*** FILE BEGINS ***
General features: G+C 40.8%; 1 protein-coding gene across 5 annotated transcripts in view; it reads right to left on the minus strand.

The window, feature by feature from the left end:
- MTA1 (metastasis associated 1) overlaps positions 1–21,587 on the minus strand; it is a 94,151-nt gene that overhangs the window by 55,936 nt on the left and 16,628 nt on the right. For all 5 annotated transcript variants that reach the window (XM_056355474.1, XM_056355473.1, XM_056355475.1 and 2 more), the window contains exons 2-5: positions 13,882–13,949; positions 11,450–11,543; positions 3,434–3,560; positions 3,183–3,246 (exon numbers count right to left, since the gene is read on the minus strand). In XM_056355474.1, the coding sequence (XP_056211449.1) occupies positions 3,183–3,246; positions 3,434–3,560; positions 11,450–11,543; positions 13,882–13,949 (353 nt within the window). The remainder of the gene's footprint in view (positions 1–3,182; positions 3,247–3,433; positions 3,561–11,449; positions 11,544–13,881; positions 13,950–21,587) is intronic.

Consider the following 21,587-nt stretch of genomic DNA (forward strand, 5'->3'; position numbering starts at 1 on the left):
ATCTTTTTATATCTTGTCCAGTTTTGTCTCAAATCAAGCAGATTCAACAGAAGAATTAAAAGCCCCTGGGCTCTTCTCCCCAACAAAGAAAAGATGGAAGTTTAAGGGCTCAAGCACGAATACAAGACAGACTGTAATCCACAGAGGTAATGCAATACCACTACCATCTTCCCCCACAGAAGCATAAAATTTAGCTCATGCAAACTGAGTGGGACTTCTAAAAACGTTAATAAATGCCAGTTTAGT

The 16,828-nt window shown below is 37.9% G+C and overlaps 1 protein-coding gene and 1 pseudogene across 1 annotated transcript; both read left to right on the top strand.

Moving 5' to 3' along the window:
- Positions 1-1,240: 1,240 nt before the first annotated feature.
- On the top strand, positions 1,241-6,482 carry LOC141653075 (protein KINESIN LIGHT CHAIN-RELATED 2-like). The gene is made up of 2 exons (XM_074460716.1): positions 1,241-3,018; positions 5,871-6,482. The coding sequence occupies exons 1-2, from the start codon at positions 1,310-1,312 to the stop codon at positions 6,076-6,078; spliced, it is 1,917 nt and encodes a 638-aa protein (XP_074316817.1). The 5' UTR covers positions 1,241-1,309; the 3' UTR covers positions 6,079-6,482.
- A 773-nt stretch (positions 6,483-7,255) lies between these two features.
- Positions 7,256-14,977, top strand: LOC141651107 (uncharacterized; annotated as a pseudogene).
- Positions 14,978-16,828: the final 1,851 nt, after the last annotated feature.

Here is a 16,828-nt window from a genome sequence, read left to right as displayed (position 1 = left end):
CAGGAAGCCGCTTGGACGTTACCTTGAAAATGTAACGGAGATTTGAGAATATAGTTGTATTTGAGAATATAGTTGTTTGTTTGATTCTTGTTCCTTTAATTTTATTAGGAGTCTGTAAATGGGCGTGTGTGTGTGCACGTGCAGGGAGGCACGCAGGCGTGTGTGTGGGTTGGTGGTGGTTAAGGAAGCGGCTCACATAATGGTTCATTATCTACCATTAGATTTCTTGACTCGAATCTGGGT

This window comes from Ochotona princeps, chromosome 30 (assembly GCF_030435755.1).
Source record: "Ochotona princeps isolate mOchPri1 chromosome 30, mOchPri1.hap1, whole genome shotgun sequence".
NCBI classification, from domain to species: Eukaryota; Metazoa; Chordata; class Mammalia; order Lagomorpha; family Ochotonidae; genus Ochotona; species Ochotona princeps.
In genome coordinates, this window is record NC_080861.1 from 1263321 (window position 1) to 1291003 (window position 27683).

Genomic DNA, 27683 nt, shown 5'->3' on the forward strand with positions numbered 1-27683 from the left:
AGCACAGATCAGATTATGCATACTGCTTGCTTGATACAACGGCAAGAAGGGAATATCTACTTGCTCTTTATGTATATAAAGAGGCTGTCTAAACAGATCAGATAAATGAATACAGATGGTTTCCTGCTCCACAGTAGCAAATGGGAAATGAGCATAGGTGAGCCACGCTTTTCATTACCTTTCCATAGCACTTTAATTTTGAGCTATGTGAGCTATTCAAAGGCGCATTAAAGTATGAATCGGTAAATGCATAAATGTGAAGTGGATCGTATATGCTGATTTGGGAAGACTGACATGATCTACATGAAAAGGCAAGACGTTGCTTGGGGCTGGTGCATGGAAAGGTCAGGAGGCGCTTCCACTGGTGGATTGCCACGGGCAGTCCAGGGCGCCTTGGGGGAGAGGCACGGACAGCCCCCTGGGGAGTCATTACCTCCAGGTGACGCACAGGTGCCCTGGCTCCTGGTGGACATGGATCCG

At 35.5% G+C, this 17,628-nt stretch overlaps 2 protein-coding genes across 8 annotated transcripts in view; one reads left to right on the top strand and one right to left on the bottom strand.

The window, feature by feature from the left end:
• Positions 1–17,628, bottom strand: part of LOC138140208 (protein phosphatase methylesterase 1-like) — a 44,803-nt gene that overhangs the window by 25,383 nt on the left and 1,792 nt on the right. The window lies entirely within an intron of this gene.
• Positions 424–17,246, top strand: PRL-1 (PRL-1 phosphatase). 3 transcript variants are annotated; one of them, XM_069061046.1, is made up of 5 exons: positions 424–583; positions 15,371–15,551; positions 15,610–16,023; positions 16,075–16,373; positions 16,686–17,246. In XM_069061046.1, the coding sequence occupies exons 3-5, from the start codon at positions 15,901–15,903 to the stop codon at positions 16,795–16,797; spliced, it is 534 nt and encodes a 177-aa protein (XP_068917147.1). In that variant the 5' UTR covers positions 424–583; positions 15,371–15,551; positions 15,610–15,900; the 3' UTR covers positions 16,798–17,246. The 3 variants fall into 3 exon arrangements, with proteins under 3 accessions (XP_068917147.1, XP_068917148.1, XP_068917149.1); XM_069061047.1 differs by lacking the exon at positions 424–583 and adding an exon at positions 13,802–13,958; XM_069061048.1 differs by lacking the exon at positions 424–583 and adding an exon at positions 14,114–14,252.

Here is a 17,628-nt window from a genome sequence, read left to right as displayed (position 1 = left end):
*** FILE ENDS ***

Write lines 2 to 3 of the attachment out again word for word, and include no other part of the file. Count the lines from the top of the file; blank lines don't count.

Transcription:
The window, feature by feature from the left end:
- MTA1 (metastasis associated 1) overlaps positions 1–21,587 on the minus strand; it is a 94,151-nt gene that overhangs the window by 55,936 nt on the left and 16,628 nt on the right. For all 5 annotated transcript variants that reach the window (XM_056355474.1, XM_056355473.1, XM_056355475.1 and 2 more), the window contains exons 2-5: positions 13,882–13,949; positions 11,450–11,543; positions 3,434–3,560; positions 3,183–3,246 (exon numbers count right to left, since the gene is read on the minus strand). In XM_056355474.1, the coding sequence (XP_056211449.1) occupies positions 3,183–3,246; positions 3,434–3,560; positions 11,450–11,543; positions 13,882–13,949 (353 nt within the window). The remainder of the gene's footprint in view (positions 1–3,182; positions 3,247–3,433; positions 3,561–11,449; positions 11,544–13,881; positions 13,950–21,587) is intronic.